SPARK director Stephen Pimbley highlights problems associated with today’s massive concrete and cement production at Vertical Cities Summit, Singapore

Stephen Pimbley chaired the Day 1 session and spoke at the plenary session of Day 2 of the recent 8th Annual Vertical Cities conference held at Singapore’s Marina Mandarin hotel.

Stephen highlighted the problems associated with today’s massive concrete and cement production. Concrete after water is the world’s most commonly used material,  it has a huge carbon footprint. There is an urgent need for the construction industry to adopt cleaner production practice as required by the 2015 Paris Climate Accord.Annual cement production over the last 30 years has globally quadrupled from nearly one billion to over 4 billion tonnes. In the next decade it is expected to increase a further 500m tonnes a year.

Stephen suggested that unless there is a dramatic change in the amount and type of buildings we construct cement emissions and the sheer quantum of concrete poured by “our industry” is going to have a catastrophic impact on our environment.“Concrete is how we have tamed nature. Our concrete structures protect us from the elements, but they have also entombed vast tracts of soil, constipated rivers, choked habitats and desensitised us from what is happening outside our increasingly urbanised cities. Our blue and green world is more rapidly than ever turning grey.”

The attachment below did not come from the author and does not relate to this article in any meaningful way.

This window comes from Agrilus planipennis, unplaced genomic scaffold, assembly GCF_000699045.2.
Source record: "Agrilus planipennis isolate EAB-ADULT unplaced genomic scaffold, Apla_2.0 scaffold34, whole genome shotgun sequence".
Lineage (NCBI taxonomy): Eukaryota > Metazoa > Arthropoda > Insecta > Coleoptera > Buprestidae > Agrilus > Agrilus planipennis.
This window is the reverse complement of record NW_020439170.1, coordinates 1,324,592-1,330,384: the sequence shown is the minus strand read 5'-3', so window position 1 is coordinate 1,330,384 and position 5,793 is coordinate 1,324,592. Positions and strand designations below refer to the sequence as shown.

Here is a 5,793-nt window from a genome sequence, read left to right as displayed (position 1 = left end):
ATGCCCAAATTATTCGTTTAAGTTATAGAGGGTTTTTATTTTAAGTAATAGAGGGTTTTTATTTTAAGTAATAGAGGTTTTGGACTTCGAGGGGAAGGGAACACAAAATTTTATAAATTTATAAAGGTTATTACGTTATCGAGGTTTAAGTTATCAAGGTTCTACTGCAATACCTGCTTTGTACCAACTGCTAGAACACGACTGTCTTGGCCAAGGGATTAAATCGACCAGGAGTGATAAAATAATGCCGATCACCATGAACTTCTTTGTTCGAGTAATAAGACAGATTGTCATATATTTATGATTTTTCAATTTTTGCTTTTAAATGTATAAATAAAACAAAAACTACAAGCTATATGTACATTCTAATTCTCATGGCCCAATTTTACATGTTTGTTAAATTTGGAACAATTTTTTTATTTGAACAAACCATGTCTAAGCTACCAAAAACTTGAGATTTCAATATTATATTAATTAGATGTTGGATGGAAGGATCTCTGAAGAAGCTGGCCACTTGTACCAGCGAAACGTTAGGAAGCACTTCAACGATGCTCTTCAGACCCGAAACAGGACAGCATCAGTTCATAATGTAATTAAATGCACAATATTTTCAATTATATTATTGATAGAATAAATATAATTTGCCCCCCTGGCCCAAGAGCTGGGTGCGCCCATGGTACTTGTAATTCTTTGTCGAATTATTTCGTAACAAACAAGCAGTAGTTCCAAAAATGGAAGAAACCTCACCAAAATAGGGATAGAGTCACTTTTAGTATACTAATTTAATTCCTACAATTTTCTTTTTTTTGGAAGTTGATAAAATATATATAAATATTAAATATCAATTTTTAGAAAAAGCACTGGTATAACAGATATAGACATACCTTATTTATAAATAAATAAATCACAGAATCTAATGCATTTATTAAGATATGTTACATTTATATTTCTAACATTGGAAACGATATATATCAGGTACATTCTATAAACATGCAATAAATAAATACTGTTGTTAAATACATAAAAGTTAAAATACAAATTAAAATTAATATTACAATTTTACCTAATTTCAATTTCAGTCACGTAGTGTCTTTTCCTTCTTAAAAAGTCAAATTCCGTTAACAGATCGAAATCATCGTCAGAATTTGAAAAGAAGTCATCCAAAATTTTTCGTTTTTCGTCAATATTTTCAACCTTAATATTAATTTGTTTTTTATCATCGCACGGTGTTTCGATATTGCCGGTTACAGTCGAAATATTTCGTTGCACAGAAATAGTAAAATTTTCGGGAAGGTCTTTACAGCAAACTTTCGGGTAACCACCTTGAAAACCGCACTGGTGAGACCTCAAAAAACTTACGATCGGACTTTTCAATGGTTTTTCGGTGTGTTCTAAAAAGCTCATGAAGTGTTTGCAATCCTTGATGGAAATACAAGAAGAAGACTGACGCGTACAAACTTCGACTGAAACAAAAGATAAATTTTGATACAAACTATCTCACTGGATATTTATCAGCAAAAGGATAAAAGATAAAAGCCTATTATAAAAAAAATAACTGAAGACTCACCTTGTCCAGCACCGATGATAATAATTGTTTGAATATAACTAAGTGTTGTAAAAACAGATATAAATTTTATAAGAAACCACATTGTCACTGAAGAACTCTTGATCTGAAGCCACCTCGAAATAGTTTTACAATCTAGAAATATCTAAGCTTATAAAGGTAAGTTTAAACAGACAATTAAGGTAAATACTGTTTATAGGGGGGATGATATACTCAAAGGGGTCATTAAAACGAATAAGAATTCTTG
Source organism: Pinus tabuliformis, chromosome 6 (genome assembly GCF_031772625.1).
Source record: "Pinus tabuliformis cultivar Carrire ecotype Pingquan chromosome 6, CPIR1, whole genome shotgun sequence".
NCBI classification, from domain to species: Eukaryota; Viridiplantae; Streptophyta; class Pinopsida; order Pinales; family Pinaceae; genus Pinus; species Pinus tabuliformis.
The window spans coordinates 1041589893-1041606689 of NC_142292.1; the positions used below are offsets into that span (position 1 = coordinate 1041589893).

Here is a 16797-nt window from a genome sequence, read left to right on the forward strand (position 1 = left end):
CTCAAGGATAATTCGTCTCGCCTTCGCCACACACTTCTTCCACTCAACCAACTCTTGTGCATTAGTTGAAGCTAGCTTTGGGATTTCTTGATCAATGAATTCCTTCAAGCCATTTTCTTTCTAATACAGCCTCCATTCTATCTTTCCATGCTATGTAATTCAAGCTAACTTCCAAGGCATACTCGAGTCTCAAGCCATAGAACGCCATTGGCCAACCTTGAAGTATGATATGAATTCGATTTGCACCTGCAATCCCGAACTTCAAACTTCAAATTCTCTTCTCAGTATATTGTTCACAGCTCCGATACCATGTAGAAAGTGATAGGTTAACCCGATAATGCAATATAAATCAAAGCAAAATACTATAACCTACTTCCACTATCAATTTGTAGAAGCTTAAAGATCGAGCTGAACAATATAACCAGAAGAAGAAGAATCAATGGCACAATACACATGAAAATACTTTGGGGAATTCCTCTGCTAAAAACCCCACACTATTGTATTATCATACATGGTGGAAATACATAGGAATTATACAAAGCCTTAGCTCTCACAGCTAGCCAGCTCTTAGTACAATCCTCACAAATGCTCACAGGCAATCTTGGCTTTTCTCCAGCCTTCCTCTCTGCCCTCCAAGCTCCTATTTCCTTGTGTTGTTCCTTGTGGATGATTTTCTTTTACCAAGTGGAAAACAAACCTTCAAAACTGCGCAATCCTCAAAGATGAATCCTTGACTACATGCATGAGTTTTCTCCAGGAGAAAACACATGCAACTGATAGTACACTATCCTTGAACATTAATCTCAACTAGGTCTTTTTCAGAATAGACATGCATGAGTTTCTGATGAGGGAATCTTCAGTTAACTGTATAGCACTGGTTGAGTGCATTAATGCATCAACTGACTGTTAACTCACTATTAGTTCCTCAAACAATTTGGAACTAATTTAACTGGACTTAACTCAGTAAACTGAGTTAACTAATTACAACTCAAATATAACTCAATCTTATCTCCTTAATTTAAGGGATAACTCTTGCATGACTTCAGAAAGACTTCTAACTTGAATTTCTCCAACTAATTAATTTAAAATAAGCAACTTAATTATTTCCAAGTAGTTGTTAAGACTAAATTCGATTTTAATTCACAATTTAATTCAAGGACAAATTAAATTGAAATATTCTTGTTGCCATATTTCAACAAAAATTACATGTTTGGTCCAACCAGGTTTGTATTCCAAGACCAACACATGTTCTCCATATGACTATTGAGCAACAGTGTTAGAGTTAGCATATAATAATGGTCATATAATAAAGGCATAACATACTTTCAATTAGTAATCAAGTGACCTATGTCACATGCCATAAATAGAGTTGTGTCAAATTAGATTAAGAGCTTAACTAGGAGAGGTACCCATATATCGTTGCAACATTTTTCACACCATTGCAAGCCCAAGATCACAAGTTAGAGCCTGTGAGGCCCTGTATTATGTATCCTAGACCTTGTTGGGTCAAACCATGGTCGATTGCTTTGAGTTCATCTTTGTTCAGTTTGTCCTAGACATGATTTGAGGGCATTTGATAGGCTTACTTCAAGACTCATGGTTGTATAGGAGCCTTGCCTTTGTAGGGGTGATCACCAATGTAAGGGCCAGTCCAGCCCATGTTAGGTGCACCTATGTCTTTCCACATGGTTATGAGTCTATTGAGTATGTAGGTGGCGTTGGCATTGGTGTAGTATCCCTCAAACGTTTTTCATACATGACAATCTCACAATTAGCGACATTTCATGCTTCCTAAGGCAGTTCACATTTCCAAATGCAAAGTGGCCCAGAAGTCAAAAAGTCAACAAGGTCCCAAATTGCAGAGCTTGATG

“Like any good thing in excess – concrete is creating more problems than it solves”. Stephen showed SPARK’s “kerplunk” tower for Mumbai. A hybrid structural proposal that has a 40% recycled concrete core with a cross laminated timber structure and apartment units fabricated from recycled TetraPak cartons.